Arctic Heatwave Friday May 2

(GFS temperature model for May 2, 2014. Image source: University of Maine.)

Such an intense warm pulse will greatly involve the Bering, the Chukchi, the East Siberian and Beaufort Seas. It will likely most significantly impact sea ice in regions of the Bering Sea and near-shore zones of the Chukchi and Beaufort. The early season heat wave may also enhance the ice weakening process throughout the affected zone by softening the sea ice and by creating the potential for melt pond formation.

The Major Impact of Early Season Melt Pond Formation

During May and June, early melt pond formation can have a dramatic impact on sea ice melt much later in the season as the darker pools reduce ice sheet albedo serving as a kind of heat lens that bores down through the ice surface. Eventually, the melt ponds connect, forming larger and larger volumes over the ice face until the sea ice is almost completely overwhelmed. In the last phase, melt breaks down through the ice surface to contact the ocean. At this point, the sea ice is typically splintered into much smaller and disassociated fragments.

A recent paper in the journal Nature has found that a multiplication of such early season melt ponds may well be a predictive indicator of end season sea ice extent, area and volume values come September.

The paper notes:

Our simulations show that melt ponds start to form in May, a maximum extent of 18% is reached in the climatological mean at mid-July, and there are hardly any exposed ponds left by mid-August. The strong interannual variability and the positive trend are striking. Whereas in 1996, the year with the highest September ice extent since 1979, the maximum pond fraction reaches only 11%, in 2012, the year with the lowest September ice extent, up to 34% of the sea ice is covered by ponds.

Neven over at the Arctic Ice Blog recently provided an excellent assessment of the impact of melt ponds which is available here.

Massive interconnection of sea ice melt ponds

(Major expanse of dark sea ice melt ponds in the Chukchi Sea during June of 2010. Image source: The Polaris Project.)

Achilles Heel For the Arctic During the Summer of 2014

The most recent hot pulse for this region may just be the first of many as the spring and summer melt season progresses. Jet Stream patterns continue to remain fixed, delivering much hotter than normal temperatures throughout the Western Canadian, Alaskan, and East Siberian regions. Furthermore, snow cover losses for these regions are particularly well advanced further enhancing the likelihood of warm air invasions from these rapidly heating continental zones. Anomalously large and extreme early season fires may also result in a degree of albedo loss as smoke and soot is drawn northward to darken both remaining snow cover and sea ice.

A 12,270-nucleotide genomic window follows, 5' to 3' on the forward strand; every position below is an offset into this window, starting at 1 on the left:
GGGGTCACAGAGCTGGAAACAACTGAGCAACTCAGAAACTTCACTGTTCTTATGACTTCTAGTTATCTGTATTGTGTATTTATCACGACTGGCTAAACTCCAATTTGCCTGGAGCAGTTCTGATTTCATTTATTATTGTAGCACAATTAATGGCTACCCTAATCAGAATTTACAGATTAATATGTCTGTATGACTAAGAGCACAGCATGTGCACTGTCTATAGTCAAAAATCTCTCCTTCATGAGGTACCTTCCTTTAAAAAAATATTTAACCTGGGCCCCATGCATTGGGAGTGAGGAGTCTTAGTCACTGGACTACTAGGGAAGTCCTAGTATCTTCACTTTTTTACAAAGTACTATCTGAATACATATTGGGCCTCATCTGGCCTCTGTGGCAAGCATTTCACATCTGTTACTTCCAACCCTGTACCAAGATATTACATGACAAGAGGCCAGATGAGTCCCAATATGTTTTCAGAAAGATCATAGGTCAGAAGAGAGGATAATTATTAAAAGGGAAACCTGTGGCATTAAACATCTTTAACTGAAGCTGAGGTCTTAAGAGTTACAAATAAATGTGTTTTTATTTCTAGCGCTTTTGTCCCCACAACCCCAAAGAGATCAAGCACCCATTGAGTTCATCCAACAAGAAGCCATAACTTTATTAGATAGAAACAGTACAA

As such, this zone represents a kind of sea ice Achilles heel as the 2014 melt season progresses. If we do see major losses and a progression toward record melt, it will likely come as a result of extreme weather patterns emerging from the continental zones spanning East Siberia, Alaska and Western Canada.



Arctic Sea Ice Forums

University of Maine

Global Forecast System Model

More on Melt Ponds

September Sea Ice Minimum Predicted By Sea Ice Melt Pond Fraction




Arctic Heat Wave Sets off Hottest Ever Winter-Time Temperatures, Major Melt, Disasters for Coastal and Interior Alaska

Major melt in the midst of winter. Doesn’t sound quite right, does it? We tend to think of winter as the time of freezing, as the time of ice accumulation. Not the time of melt and thaw.

Now try this — major melt in Alaska in the midst of winter. Average temperatures 40 degrees hotter than normal in the midst of winter. Rainfall over snow and ice causing avalanches, major road blockages and ice dams to rivers in the midst of winter.

In this instance we have been transported from the somewhat odd into a reality that is completely outside of our previously ‘normal’ context. In this instance we are transported to a time that may well seem like the beginning of the end of the age of ice on planet Earth.

And yet this is exactly what is happening: one of the coldest regions on the planet is experiencing melt and related record heat in January.